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Fixing the Carnival landscape

Published: 
Monday, September 29, 2014
The vision is for the Carnival Institute to become a place where people can learn to make traditional mas like the Indian mas that Astil Alleyne makes at her home in Union Hall, San Fernando. PHOTO: MARK LYNDERSAY

A one-storey building houses the Carnival Institute on Jerningham Avenue. The ground floor opens to a group of cubicles leaving little wiggle room for the display of Carnival artifacts—posters, standards from costumes or even minimal headpiece—to indicate that the edifice is the home to Carnival’s history.

The top floor includes executive offices, one of them belonging to the director of the institute, Dr Kim Johnson. He acknowledges the snug fit but he has plans for the institute to have more than just administrative accommodation. The collection that the institute has since harvested is in a warehouse but there is no curator.

“It (the institute) should be in a heritage building,” he said. Perhaps as expansive as White Hall, he added. “We need a building that benefits the cultural and intellectual element. The building has to be part of the history. We must have that space.”

By the end of his three-year tenure, Johnson said he wants the institute to be a significant force in Carnival, to be an internationally accredited institution of higher learning and research.

Only three months in the position, Dr Johnson picks up where the late Pat Bishop left off. In 2004 when Bishop was director, the Institute was located in an enclave at Hotel Normandie. Yet, she initiated the collection of everything related to Carnival—costume creations, video and audio.

According to T&T Guardian’s archive, the Carnival Institute was first launched on August 13, 1999 at the Queen’s Park Savannah. In May 2000, Dr Hollis Liverpool (known in the calypso arena as Chalkdust) was appointed its first director. But he resigned a year later, after problems with funding and a disagreement between him and the National Carnival Commission, under whose responsibility the institute fell. In February 2004, the institute was revamped under the chairmanship of Kenny De Silva, who appointed Pat Bishop as the consultant.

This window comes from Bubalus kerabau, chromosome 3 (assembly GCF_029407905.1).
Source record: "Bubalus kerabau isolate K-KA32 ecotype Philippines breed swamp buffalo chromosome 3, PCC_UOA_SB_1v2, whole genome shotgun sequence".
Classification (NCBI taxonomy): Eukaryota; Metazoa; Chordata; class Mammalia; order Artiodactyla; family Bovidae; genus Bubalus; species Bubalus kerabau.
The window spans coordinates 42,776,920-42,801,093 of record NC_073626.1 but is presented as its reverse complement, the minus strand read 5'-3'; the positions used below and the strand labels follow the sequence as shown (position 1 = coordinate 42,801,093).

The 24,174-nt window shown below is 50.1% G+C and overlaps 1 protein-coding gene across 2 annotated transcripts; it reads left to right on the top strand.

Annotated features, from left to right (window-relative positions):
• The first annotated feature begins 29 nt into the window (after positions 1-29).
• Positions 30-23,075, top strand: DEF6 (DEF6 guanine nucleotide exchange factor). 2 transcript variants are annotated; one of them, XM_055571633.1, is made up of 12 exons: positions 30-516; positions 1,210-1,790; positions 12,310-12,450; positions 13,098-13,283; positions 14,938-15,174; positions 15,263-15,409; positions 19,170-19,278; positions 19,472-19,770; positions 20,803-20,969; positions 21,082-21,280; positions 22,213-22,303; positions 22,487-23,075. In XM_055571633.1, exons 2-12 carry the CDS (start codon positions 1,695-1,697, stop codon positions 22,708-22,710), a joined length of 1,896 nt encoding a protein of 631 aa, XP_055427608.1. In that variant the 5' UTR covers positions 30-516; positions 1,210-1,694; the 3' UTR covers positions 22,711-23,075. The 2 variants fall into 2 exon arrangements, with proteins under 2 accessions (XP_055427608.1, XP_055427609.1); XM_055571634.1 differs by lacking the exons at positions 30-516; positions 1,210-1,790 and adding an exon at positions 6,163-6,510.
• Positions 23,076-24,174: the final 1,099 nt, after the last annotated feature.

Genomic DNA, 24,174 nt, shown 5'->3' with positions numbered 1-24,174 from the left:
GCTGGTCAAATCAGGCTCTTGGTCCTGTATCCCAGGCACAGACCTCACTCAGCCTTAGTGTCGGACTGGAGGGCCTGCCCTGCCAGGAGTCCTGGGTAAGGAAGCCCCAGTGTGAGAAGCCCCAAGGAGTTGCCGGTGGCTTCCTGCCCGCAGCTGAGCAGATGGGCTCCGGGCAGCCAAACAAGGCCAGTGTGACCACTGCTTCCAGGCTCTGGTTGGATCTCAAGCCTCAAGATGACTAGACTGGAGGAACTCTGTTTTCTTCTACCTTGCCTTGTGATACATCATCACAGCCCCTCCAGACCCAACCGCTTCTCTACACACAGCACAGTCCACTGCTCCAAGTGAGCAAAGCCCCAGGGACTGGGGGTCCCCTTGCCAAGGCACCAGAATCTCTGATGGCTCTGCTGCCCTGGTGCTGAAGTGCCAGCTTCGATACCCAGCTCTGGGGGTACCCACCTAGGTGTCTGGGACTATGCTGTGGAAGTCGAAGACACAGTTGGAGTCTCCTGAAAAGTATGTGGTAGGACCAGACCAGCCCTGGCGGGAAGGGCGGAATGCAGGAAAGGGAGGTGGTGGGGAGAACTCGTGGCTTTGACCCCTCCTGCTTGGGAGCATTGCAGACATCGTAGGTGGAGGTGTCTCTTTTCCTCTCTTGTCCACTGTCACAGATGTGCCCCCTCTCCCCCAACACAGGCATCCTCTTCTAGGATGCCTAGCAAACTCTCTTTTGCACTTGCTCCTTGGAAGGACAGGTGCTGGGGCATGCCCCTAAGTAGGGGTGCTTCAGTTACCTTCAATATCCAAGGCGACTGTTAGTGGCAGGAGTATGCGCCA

Johnson said the institute was directionless until his appointment, although the staff which comprises a graphic designer, two research officers, an administrative assistant and a public relations officer continued to record Carnival data. 

Of his own credentials, Johnson has worked as a journalist and a Senior Research Fellow at The Academy for Arts, Letters, Culture and Public Affairs at The University of T&T. In 2011, he was awarded the Anthony Sabga prize for excellence in Arts & Letters. 

He is also an author and video producer. Johnson’s books include The Fragrance of Gold: Trinidad in the Age of Discovery; Renegades; Descendants of the Dragon; Tin Pan to Taspo: Origins of the Steelband Movement 1939-1951 and The Illustrated Story of Pan. His 2010 multi-media exhibition The Audacity of the Creole Imagination, commissioned by the National Museum and Art Gallery, included a 13-minute film of the same name. He produced and directed Learning to Look about the experience of deafness.

In 2013, he made The Radical Innocence of Jackie Hinkson, about the artist. All Johnson’s films were screened at the T&T Film Festival. His most recent project, PAN! Our Music Odyssey, premiered at the Sunny Side of the Doc film festival in France and opened to rave reviews at the T&T Film Festival earlier this month. He is currently directing a film on pan in Nigeria: Our African Odyssey and one on young men in the Youth Training Centre, Wishing For Wings.